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ASHEVILLE, NC-Luxury hotel–meet basic, eco-friendly heating. The Hilton Asheville Biltmore Park, opening later this month, will see more than half of its hot water produced with solar power.

Owned by Biltmore Farm and operated by Hilton, the 165-room hotel, LEED-registered hotel is set in the heart of Biltmore Park Town Square, the largest mixed-use district outside of the city’s downtown. When it opens on August 27, the Hilton will have one of the largest such installations in western North Carolina.

“It’s really about who we are as an organization. The Cecil family [the owners of Biltmore Farm and descendants of the Vanderbilts who built Biltmore from 1889] has always been about sustainability,” says Ron Storto, vice president of the hospitality division, Biltmore Farm.

Other hotels in the complex also have recycling and other sustainability programs in place, possibly making Biltmore Farms one of the first sustainable neighborhoods in the United States, Storto said. But up until now, none of Biltmore’s hostelries, and few in the United States, use solar power to heat water.

“FLS Energy [an Asheville-based solar energy systems company] enlightened us many years ago about how many sunny days there are in this party of the country,” Storto says. The concept is not completely new elsewhere in the world: a Best Western in Kelowna, BC, Canada, was the first in that country to use solar energy to heat water, and Bewley’s Hotel at Dublin Airport installed a system in 2006.

The 58-panel system will provide the Hilton Asheville with more than 2,300 gallons of hot water daily, comprising some 60% of the hotel’s hot water needs, including heating the pool. The system should eliminate 25 tons of carbon dioxide and save about $10,000 per year in fuel costs, about 30% of utility costs. There is redundancy, so guests will have hot water on overcast days.

The solar system will have less water to heat, as well, as usage will be reduced by 30% through the installation of low-flow toilets, showerheads and sink fixtures. Other sustainable technologies at the hotel include the use of chlorofluorocarbon light bulbs, and a recycling program for guests and staff. Select staff will even wear uniforms made out of regenerated plastic bottles.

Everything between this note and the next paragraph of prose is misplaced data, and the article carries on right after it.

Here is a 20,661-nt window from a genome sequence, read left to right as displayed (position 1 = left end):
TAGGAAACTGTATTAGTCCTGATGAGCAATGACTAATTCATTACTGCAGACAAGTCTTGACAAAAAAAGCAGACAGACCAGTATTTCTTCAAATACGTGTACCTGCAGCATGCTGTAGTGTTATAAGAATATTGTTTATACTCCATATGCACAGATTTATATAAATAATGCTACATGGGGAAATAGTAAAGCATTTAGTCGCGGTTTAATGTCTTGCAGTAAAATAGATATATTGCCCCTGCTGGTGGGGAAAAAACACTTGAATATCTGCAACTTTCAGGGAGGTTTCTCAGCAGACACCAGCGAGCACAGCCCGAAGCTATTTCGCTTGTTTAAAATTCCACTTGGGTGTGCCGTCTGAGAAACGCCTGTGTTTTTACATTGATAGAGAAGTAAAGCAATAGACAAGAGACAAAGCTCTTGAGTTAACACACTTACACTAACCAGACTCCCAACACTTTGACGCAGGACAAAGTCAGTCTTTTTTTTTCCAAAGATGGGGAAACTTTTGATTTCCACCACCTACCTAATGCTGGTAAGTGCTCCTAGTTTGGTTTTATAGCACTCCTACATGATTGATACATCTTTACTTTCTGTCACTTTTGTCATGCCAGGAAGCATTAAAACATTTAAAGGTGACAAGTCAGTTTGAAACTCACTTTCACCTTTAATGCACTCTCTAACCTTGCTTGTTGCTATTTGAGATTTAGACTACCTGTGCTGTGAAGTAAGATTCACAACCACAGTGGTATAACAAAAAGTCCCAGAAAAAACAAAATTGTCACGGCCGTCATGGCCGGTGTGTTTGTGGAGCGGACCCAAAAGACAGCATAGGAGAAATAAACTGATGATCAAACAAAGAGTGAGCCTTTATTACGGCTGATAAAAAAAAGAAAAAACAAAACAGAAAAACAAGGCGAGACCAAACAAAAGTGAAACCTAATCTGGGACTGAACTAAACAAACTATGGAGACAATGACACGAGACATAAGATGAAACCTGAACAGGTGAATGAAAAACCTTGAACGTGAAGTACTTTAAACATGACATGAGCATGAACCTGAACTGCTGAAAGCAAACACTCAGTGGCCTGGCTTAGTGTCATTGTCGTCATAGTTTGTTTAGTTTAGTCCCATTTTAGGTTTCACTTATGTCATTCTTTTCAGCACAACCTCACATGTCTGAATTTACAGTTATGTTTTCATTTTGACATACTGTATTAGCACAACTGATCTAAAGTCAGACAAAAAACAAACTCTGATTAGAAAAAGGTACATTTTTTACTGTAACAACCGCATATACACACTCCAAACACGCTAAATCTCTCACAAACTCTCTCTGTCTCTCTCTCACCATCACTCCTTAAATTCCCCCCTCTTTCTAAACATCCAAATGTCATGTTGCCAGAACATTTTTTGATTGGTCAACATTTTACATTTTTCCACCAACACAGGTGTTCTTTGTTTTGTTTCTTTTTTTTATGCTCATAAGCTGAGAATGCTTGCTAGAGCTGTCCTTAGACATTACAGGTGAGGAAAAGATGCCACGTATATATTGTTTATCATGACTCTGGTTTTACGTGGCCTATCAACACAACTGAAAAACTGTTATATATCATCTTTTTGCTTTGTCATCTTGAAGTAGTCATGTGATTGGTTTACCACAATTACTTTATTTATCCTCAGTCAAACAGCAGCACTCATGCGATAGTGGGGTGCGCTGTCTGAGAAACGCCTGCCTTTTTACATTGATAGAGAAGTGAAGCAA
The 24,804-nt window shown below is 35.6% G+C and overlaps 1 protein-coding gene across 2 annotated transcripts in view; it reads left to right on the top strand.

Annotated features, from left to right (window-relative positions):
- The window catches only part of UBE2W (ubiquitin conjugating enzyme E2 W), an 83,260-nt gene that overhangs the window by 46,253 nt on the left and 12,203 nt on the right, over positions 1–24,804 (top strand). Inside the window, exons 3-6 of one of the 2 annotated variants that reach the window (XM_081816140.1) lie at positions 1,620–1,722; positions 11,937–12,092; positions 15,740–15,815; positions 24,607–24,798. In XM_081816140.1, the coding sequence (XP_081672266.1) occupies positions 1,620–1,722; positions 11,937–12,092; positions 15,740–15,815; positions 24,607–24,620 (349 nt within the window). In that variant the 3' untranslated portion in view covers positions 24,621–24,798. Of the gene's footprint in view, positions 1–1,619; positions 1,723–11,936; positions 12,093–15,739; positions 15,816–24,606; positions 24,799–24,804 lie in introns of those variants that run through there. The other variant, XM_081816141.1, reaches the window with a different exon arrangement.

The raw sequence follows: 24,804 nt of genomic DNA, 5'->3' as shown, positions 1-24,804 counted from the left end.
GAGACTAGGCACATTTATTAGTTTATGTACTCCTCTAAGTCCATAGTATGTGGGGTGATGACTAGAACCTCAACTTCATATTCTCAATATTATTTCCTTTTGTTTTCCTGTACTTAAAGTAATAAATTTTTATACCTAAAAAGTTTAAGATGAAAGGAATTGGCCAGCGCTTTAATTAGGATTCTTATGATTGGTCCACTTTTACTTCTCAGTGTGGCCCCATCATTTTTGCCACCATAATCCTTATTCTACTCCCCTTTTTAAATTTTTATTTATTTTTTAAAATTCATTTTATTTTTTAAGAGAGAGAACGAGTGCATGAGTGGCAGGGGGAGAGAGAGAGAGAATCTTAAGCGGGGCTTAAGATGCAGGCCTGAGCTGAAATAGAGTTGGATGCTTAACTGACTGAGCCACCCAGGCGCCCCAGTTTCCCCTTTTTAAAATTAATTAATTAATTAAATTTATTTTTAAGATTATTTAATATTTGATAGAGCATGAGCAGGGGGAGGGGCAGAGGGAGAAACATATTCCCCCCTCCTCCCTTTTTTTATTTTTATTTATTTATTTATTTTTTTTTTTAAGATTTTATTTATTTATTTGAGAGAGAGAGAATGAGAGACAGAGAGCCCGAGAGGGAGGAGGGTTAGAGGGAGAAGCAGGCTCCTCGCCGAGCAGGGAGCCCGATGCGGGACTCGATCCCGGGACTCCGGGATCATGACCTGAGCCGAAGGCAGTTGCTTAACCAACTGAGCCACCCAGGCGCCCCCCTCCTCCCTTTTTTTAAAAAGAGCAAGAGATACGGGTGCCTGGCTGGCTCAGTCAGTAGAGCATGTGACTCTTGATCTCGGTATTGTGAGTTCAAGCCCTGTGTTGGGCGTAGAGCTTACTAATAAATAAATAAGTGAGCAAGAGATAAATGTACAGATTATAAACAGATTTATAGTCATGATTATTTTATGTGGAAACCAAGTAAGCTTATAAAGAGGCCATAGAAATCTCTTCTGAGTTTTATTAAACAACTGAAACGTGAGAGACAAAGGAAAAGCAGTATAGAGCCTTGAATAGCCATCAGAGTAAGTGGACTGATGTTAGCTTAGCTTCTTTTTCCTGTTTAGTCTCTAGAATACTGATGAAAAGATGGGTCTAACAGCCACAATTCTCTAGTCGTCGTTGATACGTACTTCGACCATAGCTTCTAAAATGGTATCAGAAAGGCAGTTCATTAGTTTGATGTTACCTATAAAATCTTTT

Chemicals have also been addressed. Emissions of toxins will be reduced by the use of low Volatile Organic Compounds (VOC) during construction, and ongoing utilization of environmentally friendly cleaning products and chemicals.

Guests may accept shuttle service in an alternative fuel shuttle, which reduces the burning of hydrocarbons, carbon monoxide and particulate matter. The hotel will offer preferred parking for energy efficient hybrid vehicles. Additionally, guests may choose to bicycle as an alternative to driving, ultimately reducing the use of gasoline and the production of carbon monoxide.

Balancing green with guest comfort was another challenge, particularly when some of the technology is new. The standard toilet, for example, uses two gallons per flush. The Hilton’s equipment will use 1.28 gallons per flush. Storto even installed one of the showerheads in his own home bath to check the water flow. “You’re taking a leap of faith this technology would work,” Storto says.

Traditionally, hotels don’t stabilize until their third year of operation, so getting hard results will take some time. The return on some aspects of the green building will be hard to quantify, though Storto says that company research indicated that guests are more likely to stay in a sustainable hotel. Meeting planners also are more likely now to book such facilities.

“We’ll get a feel from our surveys, which will ask if [going green] helped,” he says. Even so, the company will maintain its commitment to environmentalism beyond the Hilton. “We’re local owners and operators. You have to walk the walk. All of our managers are incentivized to make their hotels more green every year.”

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